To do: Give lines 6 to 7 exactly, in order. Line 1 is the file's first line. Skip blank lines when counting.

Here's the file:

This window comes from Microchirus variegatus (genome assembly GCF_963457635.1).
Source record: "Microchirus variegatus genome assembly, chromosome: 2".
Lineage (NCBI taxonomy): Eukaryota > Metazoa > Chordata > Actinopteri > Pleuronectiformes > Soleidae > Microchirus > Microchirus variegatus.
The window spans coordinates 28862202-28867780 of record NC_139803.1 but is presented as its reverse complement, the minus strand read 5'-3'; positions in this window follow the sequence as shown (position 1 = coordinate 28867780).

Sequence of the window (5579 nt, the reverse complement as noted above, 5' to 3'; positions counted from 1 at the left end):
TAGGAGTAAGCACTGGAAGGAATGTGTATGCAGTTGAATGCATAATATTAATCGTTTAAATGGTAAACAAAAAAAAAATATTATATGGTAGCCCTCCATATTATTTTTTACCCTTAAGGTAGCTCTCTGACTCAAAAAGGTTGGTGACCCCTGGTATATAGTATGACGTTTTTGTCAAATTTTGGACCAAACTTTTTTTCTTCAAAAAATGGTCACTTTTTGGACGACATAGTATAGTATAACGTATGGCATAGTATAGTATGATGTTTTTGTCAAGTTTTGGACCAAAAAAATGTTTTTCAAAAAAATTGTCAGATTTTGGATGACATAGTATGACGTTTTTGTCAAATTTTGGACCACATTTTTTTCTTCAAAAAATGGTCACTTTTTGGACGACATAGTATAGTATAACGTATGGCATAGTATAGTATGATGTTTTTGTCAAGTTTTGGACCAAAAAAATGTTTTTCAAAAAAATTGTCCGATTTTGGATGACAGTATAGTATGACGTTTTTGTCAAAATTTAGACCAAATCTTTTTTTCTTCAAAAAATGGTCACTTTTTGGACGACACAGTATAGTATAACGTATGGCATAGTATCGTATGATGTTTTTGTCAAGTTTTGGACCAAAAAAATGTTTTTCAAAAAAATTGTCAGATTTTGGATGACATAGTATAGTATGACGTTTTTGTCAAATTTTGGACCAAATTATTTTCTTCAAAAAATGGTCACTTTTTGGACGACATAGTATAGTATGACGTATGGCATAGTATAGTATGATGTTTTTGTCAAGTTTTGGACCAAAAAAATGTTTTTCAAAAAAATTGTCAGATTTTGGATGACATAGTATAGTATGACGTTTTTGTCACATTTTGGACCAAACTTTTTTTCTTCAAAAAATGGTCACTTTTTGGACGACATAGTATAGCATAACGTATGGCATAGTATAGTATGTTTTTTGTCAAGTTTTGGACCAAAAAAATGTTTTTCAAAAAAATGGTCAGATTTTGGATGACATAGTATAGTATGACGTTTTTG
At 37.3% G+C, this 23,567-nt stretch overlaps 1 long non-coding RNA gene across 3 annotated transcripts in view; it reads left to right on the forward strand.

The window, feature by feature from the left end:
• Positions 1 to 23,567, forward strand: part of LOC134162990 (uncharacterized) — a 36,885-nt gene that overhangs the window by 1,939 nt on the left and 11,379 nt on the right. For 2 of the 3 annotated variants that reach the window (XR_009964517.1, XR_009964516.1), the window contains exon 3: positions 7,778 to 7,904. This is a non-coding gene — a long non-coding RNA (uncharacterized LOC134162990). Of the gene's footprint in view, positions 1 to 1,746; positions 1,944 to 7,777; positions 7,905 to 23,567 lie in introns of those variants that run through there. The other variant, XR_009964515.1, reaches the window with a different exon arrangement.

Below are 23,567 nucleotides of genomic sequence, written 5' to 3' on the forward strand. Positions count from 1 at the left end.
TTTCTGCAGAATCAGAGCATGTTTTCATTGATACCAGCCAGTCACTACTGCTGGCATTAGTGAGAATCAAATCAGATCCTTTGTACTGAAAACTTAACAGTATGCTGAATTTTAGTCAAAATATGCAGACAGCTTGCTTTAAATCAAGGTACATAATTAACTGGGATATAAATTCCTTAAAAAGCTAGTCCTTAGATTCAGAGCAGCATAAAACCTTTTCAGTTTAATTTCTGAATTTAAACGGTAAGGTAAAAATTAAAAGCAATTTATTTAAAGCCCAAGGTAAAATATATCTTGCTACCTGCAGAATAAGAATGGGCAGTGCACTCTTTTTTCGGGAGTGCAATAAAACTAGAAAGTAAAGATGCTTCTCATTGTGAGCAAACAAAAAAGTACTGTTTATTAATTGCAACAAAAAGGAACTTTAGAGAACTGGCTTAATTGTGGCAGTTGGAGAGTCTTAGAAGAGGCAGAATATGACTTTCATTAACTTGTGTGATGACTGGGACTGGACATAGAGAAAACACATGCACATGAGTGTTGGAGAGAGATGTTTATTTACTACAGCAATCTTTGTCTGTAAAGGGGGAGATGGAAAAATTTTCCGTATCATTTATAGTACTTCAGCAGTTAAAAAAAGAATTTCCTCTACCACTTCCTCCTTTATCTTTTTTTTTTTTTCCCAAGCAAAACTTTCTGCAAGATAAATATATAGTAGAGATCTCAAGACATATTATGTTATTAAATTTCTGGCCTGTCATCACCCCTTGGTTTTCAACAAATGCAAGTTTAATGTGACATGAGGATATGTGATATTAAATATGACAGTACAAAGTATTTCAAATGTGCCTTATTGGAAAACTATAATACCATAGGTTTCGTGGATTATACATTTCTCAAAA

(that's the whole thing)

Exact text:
TAGGAGTAAGCACTGGAAGGAATGTGTATGCAGTTGAATGCATAATATTAATCGTTTAAATGGTAAACAAAAAAAAAATATTATATGGTAGCCCTCCATATTATTTTTTACCCTTAAGGTAGCTCTCTGACTCAAAAAGGTTGGTGACCCCTGGTATATAGTATGACGTTTTTGTCAAATTTTGGACCAAACTTTTTTTCTTCAAAAAATGGTCACTTTTTGGACGACATAGTATAGTATAACGTATGGCATAGTATAGTATGATGTTTTTGTCAAGTTTTGGACCAAAAAAATGTTTTTCAAAAAAATTGTCAGATTTTGGATGACATAGTATGACGTTTTTGTCAAATTTTGGACCACATTTTTTTCTTCAAAAAATGGTCACTTTTTGGACGACATAGTATAGTATAACGTATGGCATAGTATAGTATGATGTTTTTGTCAAGTTTTGGACCAAAAAAATGTTTTTCAAAAAAATTGTCCGATTTTGGATGACAGTATAGTATGACGTTTTTGTCAAAATTTAGACCAAATCTTTTTTTCTTCAAAAAATGGTCACTTTTTGGACGACACAGTATAGTATAACGTATGGCATAGTATCGTATGATGTTTTTGTCAAGTTTTGGACCAAAAAAATGTTTTTCAAAAAAATTGTCAGATTTTGGATGACATAGTATAGTATGACGTTTTTGTCAAATTTTGGACCAAATTATTTTCTTCAAAAAATGGTCACTTTTTGGACGACATAGTATAGTATGACGTATGGCATAGTATAGTATGATGTTTTTGTCAAGTTTTGGACCAAAAAAATGTTTTTCAAAAAAATTGTCAGATTTTGGATGACATAGTATAGTATGACGTTTTTGTCACATTTTGGACCAAACTTTTTTTCTTCAAAAAATGGTCACTTTTTGGACGACATAGTATAGCATAACGTATGGCATAGTATAGTATGTTTTTTGTCAAGTTTTGGACCAAAAAAATGTTTTTCAAAAAAATGGTCAGATTTTGGATGACATAGTATAGTATGACGTTTTTG
At 37.3% G+C, this 23,567-nt stretch overlaps 1 long non-coding RNA gene across 3 annotated transcripts in view; it reads left to right on the forward strand.